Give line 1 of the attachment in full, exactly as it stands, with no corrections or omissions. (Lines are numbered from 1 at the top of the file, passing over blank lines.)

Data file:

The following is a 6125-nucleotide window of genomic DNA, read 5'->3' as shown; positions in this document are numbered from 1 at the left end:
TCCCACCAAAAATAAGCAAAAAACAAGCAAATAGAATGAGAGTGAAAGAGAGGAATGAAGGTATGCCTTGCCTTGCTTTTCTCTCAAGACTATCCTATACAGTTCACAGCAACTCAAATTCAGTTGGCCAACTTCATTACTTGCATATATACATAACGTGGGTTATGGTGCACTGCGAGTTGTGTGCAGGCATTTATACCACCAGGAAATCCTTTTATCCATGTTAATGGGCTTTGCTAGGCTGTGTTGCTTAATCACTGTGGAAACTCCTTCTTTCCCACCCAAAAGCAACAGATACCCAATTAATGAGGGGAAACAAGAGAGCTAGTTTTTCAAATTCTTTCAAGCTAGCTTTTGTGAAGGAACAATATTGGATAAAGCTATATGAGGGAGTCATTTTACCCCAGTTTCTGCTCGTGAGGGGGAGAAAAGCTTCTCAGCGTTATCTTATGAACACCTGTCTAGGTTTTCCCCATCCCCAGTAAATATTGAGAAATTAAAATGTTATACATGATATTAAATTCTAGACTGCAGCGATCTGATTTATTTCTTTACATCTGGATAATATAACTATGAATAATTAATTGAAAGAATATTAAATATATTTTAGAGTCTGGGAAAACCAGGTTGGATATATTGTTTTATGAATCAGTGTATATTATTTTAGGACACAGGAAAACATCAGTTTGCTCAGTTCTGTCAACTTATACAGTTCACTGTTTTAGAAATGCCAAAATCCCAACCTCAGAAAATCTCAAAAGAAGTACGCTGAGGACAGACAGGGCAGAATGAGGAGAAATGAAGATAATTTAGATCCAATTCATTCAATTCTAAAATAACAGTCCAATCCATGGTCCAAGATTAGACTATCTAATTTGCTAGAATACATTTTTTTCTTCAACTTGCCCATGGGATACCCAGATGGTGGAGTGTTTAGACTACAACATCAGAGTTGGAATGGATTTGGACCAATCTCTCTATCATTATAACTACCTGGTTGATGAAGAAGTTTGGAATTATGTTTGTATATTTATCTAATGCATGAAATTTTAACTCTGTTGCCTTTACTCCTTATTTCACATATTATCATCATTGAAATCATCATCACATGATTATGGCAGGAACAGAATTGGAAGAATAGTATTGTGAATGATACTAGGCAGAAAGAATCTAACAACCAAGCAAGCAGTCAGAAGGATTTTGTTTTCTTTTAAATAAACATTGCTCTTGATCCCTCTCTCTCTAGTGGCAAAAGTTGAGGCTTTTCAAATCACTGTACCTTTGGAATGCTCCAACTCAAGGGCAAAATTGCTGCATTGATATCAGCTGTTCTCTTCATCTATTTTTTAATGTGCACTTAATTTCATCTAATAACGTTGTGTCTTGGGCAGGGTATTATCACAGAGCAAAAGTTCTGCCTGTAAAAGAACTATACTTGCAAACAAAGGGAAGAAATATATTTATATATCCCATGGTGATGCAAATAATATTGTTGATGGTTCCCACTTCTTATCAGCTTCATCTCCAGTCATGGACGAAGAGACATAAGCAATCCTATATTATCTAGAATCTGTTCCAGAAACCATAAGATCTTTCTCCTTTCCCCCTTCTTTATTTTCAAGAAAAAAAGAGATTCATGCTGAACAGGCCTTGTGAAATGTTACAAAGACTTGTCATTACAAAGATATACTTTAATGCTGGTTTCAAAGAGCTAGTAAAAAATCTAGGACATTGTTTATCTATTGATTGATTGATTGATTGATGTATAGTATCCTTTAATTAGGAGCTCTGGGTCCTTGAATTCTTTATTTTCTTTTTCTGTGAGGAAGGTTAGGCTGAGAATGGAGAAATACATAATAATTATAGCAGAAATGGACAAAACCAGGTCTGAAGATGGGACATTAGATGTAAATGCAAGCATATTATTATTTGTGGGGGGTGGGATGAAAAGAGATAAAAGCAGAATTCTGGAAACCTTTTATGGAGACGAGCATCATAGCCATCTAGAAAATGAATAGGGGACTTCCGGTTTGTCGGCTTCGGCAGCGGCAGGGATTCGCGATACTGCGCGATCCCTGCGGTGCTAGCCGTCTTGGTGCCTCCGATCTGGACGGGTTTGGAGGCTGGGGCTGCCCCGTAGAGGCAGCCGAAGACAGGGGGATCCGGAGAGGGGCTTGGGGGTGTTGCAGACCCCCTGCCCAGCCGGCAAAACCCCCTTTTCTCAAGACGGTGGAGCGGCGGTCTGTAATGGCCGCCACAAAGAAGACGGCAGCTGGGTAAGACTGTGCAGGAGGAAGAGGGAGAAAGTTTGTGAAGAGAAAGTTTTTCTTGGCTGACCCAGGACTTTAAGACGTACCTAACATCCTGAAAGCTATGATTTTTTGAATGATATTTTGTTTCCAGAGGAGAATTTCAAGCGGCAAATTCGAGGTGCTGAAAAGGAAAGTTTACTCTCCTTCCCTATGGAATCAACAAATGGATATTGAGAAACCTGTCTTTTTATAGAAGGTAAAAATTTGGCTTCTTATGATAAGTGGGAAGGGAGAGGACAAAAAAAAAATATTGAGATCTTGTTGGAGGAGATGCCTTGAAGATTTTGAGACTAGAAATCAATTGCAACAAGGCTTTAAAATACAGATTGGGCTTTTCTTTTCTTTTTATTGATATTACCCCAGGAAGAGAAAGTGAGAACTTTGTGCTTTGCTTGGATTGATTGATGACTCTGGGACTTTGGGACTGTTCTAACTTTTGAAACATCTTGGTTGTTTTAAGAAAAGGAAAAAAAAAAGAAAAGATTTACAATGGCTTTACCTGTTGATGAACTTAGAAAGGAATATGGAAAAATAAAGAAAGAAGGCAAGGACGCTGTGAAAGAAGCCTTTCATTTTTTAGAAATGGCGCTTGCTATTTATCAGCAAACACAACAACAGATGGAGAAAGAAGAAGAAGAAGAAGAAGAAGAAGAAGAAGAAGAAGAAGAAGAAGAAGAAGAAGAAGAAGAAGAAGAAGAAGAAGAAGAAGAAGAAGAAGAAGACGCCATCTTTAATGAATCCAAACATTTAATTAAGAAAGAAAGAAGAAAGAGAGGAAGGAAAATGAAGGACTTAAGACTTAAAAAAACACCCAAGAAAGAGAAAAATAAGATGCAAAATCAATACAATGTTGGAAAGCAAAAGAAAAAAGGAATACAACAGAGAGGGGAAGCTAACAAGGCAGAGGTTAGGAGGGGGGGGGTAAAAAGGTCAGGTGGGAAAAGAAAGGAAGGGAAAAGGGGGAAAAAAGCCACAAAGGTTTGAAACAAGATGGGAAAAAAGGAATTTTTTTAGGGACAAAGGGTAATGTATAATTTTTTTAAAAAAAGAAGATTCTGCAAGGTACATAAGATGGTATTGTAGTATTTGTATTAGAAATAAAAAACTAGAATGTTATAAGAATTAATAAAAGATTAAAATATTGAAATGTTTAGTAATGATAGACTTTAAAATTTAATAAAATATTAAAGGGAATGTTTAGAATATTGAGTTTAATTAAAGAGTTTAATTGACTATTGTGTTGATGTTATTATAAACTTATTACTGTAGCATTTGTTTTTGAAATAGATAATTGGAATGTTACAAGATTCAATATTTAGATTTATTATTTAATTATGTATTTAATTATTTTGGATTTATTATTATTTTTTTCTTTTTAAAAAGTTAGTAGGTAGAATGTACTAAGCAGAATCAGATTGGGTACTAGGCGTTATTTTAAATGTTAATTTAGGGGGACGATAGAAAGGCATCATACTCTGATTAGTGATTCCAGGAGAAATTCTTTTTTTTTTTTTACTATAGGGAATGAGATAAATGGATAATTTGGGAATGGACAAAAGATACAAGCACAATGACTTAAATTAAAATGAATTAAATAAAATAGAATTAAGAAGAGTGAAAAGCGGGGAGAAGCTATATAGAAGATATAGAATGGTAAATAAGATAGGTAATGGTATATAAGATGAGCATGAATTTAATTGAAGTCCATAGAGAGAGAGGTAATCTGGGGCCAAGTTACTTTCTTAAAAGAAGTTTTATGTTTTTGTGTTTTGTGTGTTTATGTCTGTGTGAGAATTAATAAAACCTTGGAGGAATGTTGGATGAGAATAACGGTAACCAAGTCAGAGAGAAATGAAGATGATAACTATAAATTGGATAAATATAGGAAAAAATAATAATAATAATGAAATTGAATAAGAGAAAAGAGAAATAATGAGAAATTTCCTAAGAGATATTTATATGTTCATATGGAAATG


The following is a 6125-nucleotide window of genomic DNA, read 5'->3' as shown; positions in this document are numbered from 1 at the left end: